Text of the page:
Sunday, December 19, 2010
by Trina Boice
Literary agents do a LOT of reading, but they also do a lot of talking too, and these days, they're doing both on Twitter.
If you're looking for an agent, wanting to learn from the pros, or simply hoping to connect online, check out the following literary agents who are Tweeting up a storm. Of course, the list isn't exhaustive; I only included those who looked like real book nerds or had an entertaining description. After all, if you're going to use an agent, you want one who is truly addicted to good literature, is creative, and has a sense of humor, right?
Laurie Abkemeier: Literary Agent (former Editor), Looking for the Next Big Thing, home of the AGENT OBVIOUS TIP OF THE DAY
Jason Allen Ashlock: Founder of Movable Type Literary Group
Holly Bemiss: Literary Agent. Working to rescue cool writers from obscurity, one book at a time
Carole Blake: Literary agent with a fabulous list of wonderful clients, author of FROM PITCH TO PUBLICATION on how to get published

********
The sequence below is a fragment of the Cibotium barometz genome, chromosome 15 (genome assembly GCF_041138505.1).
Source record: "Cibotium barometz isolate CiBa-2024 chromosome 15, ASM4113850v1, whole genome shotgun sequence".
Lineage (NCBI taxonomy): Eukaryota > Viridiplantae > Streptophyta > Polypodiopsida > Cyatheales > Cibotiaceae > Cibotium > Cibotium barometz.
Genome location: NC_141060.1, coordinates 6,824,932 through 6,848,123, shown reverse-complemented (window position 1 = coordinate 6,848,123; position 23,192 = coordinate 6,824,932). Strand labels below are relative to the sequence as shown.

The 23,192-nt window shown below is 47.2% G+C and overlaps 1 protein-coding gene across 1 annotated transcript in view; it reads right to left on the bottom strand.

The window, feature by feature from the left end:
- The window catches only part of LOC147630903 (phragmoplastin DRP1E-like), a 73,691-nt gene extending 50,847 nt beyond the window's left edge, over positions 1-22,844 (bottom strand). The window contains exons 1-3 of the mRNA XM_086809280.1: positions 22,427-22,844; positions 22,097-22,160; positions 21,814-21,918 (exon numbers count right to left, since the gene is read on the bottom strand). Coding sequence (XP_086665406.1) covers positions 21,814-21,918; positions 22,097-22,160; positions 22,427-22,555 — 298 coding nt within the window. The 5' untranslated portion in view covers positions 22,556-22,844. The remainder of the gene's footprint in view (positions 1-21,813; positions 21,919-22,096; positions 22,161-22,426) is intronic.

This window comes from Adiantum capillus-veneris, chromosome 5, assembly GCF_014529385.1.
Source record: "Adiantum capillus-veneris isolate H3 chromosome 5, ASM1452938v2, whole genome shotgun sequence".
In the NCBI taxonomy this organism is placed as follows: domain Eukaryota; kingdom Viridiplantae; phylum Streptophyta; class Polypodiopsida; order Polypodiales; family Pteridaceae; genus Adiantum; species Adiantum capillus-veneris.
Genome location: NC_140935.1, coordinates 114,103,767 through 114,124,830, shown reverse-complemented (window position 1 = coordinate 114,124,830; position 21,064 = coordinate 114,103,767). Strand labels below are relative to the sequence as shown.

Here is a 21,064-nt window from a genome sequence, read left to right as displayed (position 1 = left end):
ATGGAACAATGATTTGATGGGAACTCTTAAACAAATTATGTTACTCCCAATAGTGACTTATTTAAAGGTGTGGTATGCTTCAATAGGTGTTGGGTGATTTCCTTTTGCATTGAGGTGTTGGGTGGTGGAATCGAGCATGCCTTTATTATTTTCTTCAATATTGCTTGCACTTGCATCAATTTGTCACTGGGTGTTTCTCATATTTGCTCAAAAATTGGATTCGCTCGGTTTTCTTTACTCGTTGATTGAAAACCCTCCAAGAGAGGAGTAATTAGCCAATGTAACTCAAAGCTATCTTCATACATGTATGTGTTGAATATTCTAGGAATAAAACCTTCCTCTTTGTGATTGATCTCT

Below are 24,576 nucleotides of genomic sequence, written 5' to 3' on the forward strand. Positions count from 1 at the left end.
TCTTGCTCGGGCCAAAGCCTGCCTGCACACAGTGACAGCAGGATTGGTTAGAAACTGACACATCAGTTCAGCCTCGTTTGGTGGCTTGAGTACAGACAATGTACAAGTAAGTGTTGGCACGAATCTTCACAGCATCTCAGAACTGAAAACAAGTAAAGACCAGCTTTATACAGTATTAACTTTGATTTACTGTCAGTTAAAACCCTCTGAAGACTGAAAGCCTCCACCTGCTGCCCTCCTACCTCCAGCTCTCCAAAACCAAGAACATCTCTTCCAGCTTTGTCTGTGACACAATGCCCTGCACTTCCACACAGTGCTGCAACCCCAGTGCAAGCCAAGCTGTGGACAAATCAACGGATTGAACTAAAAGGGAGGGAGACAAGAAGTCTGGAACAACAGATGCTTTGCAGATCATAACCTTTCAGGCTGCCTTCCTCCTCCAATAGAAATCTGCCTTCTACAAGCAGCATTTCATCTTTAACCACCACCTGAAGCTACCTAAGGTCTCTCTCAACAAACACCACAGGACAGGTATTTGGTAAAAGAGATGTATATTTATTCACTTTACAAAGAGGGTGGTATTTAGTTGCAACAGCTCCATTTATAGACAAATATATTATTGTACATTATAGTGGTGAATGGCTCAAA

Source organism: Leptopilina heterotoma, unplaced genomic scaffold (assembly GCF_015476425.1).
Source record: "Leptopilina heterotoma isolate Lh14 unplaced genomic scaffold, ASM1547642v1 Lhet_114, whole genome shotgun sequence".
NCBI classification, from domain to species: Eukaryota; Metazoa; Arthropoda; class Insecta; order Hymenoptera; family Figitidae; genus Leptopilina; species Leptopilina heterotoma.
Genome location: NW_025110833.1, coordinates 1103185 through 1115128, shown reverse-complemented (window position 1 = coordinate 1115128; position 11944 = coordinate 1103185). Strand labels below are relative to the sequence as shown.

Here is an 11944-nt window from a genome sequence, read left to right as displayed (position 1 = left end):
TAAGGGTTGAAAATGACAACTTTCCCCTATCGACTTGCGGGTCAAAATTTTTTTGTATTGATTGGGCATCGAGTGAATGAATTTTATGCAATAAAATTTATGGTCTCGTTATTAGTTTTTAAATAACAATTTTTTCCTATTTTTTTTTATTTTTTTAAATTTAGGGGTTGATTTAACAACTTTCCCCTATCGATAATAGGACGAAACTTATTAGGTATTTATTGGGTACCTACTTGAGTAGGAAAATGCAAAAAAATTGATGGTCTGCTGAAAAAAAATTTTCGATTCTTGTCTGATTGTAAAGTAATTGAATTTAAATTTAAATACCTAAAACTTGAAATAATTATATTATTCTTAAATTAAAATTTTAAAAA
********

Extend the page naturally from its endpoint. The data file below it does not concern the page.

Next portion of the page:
Michael Bourret: Literary Agent, bran muffin enthusiast and nerdy cat person
Lucy Carson: I’m a literary agent living in NYC, eating as many fried foods as youth allows, and generally ready with an opinion at all times, on everything.
Jill Corcoran: Agent with Herman Agency representing MG and YA authors.
Erin Cox: Gun For Hire
John M Cusick: Author of the young adult novel GIRL PARTS. Literary agent with Scott Treimel NY. Managing fiction editor at Armchair/Shotgun. Mostly harmless.
Greg Daniel: Literary agent, sumo wrestler.
Stacia Decker: Literary agent specializing in crime/mystery fiction.
Brian DeFiore: Literary agent, publishing geek, former editor/publisher, pretty good dad of two teenage girls.